“We carry fuel, we carry nitrous oxide, we carry CO2, anything a street racer would need, you can come here and do it in a confined area, and not have to worry about getting in trouble,” Merlo said.

Bullock points out, “It’s affordable to come here, especially compared to street racing where you might lose your life or the best case scenario lose your car, even if you do crash here, the odds are very good that you will get out, walk away from your car.”

Decker said places like the Milan Dragway are essential.

“I’d much rather see them go someplace where it’s safe, you sign a waiver when you walk in, they’re going, ‘Hey, this is really dangerous activity and I may be hurt, but I’m not holding somebody else accountable.’ And like I talked about that innocent victim that’s just driving down the road, this is happening on public highways,” Decker said.

Police said speed bumps have helped reduce drag racing significantly, but drifting is taking over intersections across the city. Videos of drifting are proving popular on social media, so the Milan Dragway is in the process of converting a parking lot into a drift pad, so drivers can record themselves drifting safely and post it online for others to see.

“You come here, you know you’re not going to run into anybody, go as fast as you want and you’re with like-minded people,” Bullock said.

“A lot of those people that are street racing out there are young game and have a track to go to,” Flowers says. “Now we had this to come here and to see if you’d like it, might like it better than the streets. It’s definitely different now. A few years when we didn’t have a tracking facility, they can come and experience it.”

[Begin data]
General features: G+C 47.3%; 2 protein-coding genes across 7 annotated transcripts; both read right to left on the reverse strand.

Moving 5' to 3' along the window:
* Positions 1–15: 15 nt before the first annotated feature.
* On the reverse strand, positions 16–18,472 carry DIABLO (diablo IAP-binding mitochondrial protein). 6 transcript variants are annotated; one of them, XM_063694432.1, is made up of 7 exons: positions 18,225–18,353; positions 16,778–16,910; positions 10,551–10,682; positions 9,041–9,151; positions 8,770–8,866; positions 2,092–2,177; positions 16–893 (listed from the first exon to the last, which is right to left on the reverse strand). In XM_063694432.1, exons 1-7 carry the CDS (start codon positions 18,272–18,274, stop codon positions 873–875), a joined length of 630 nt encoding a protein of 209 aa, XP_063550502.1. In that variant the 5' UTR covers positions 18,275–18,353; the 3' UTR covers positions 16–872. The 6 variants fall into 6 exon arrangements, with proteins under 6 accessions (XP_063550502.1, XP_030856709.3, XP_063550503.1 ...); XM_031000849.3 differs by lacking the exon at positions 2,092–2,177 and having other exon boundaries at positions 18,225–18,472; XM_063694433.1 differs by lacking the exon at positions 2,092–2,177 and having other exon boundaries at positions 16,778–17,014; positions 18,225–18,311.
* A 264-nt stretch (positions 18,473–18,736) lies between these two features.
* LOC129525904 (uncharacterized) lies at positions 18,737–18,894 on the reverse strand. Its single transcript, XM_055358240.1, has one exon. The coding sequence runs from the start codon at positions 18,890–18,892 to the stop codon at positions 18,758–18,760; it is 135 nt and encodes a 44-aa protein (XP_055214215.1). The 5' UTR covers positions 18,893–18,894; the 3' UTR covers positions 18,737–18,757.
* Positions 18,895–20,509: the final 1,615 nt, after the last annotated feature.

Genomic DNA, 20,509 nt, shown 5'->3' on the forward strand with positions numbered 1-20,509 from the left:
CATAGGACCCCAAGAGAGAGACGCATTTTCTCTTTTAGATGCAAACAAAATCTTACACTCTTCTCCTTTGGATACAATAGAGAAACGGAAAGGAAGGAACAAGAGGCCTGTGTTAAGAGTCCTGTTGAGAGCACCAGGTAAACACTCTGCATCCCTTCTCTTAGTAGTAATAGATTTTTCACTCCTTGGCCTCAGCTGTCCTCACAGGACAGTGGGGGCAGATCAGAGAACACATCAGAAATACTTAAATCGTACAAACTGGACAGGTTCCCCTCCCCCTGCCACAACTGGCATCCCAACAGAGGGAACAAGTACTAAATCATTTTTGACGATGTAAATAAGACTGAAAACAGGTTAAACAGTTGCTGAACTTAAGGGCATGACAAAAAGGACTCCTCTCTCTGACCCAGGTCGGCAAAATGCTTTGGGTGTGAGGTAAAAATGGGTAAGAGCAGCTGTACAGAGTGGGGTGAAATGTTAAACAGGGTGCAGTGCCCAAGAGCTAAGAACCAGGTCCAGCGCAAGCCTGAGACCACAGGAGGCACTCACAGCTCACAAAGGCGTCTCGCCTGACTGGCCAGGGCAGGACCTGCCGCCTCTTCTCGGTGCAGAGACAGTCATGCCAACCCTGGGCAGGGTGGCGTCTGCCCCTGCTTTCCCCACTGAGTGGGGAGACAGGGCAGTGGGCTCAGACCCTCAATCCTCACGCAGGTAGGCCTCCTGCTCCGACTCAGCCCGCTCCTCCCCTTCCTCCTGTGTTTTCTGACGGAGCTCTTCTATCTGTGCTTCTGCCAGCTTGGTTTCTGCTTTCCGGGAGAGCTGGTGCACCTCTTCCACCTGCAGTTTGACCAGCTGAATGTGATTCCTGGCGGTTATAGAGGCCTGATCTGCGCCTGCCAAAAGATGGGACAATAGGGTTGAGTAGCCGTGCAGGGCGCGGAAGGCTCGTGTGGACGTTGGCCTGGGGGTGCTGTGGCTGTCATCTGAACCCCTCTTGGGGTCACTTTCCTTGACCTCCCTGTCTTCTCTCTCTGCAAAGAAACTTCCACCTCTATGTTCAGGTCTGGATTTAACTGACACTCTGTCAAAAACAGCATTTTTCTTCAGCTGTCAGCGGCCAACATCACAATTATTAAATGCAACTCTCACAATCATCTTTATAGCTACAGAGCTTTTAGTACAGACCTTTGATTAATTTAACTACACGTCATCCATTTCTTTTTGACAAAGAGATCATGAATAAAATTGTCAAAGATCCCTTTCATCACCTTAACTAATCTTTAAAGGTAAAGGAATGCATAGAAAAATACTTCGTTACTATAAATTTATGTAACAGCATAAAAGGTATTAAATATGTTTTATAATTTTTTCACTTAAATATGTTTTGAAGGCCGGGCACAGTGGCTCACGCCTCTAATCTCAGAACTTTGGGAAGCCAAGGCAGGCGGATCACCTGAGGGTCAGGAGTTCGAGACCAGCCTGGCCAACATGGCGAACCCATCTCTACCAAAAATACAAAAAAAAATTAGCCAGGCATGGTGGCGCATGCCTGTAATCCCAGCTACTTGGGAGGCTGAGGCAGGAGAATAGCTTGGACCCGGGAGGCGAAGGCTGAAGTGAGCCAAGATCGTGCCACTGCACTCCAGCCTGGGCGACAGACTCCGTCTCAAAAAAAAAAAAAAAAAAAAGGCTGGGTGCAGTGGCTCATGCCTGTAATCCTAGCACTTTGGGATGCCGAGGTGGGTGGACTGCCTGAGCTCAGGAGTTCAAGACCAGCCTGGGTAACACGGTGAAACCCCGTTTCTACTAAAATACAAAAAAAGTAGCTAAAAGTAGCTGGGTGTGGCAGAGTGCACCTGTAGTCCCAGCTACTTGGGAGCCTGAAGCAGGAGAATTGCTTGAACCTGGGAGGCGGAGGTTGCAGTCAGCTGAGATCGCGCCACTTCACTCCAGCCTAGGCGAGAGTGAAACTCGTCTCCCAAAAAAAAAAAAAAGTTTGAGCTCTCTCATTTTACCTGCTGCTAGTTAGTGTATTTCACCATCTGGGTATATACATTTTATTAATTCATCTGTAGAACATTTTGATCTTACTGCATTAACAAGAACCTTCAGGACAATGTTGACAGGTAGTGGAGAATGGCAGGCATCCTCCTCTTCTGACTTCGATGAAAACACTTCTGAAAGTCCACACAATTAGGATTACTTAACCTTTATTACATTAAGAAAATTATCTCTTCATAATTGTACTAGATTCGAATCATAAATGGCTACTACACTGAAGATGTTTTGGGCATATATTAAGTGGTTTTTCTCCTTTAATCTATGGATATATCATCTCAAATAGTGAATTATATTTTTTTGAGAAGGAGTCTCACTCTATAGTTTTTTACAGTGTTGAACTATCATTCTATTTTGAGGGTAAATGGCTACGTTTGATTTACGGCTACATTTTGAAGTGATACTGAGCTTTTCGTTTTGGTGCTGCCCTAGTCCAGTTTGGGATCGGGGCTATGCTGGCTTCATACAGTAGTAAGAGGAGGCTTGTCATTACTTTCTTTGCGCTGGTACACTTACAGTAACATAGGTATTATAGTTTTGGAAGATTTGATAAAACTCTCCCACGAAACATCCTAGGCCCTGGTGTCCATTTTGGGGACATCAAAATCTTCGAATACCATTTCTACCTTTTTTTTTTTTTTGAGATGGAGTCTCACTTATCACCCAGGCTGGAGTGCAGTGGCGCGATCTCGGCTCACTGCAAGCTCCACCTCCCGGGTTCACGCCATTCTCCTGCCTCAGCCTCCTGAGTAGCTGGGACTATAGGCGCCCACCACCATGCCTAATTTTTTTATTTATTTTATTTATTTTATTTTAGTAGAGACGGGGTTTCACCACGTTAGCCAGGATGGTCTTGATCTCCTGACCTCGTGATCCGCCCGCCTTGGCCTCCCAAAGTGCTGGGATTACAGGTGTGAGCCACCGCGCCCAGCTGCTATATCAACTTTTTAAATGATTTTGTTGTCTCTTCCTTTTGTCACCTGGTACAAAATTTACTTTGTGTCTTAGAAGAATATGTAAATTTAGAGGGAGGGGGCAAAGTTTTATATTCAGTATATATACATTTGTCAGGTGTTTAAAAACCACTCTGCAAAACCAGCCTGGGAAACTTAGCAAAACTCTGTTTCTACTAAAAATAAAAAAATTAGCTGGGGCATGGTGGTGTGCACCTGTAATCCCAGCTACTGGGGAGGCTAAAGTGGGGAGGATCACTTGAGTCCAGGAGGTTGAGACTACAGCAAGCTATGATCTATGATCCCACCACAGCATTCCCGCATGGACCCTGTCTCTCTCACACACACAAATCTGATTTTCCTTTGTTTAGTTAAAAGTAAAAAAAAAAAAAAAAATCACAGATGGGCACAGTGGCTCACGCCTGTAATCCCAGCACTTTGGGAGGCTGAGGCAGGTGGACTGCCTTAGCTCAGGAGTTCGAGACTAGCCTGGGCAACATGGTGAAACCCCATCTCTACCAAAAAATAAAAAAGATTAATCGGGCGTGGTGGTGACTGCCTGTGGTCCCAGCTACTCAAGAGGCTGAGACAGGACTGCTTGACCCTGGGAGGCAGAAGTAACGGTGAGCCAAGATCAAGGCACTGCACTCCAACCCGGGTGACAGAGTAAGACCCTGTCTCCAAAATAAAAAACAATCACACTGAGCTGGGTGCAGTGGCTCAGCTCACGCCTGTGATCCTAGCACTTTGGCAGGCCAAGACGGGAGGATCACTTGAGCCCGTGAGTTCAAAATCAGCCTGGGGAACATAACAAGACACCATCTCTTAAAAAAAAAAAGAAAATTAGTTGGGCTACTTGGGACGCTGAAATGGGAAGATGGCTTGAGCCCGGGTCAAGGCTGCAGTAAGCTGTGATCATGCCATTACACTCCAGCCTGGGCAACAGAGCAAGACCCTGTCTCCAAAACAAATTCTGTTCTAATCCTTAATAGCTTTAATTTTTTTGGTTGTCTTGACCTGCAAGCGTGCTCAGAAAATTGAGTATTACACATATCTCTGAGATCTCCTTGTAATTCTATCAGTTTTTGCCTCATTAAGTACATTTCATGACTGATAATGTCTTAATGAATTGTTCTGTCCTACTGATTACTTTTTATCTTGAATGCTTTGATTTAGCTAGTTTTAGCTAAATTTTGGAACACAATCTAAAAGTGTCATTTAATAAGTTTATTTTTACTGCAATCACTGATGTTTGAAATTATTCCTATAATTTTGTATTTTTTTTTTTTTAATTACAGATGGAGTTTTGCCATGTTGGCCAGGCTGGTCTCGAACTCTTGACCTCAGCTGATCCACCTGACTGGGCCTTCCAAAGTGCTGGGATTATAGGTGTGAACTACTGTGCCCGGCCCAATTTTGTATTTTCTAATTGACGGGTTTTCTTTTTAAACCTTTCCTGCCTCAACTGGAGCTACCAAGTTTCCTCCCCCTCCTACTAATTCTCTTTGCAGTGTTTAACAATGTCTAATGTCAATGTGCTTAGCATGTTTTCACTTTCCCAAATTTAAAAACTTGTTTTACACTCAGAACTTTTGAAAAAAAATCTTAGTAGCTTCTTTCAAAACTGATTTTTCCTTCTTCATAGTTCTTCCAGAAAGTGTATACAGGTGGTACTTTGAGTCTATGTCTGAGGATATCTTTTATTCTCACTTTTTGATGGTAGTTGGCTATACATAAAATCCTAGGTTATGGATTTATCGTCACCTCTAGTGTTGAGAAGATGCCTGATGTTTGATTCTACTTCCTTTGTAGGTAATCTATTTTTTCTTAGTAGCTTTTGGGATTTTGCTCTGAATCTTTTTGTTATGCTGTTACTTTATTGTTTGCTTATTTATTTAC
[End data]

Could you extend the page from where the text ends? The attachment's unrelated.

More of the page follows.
Flowers is now a regular at the Milan Dragway: “I’m here 80 hours a week. I love it.”

Flowers has found a new way to pursue his passion for speed. But says it’s challenging to tackle the culture of drag racing and drifting when part of the thrill is breaking the law. He was once zipping through the Motor City at break-neck speeds, but a horrific crash changed his course.

“What stopped me was an accident,” Flowers said. “A lady was killed. I totally walked away from it then. But that’s happening now, and they’re still not stopping these kids.

“What impact did that have on you?” asked Priya Mann.

“It pretty much halted my whole street racing and, you know, I didn’t want to see that or participate in it,” Flowers said. “I felt bad for the families, people went to jail for the accident. I just wish kids could see that and not let that happen to them.”

Whether it’s having a safe space to race, cracking down on social media companies or talking to your kids about the risks and consequences, there’s solutions out there, but it’s clear it will take a community buy in.

About the Author:

Priya joined WDIV-Local 4 in 2013 as a reporter and fill-in anchor. Education: B.A. in Communications/Post Grad in Advanced Journalism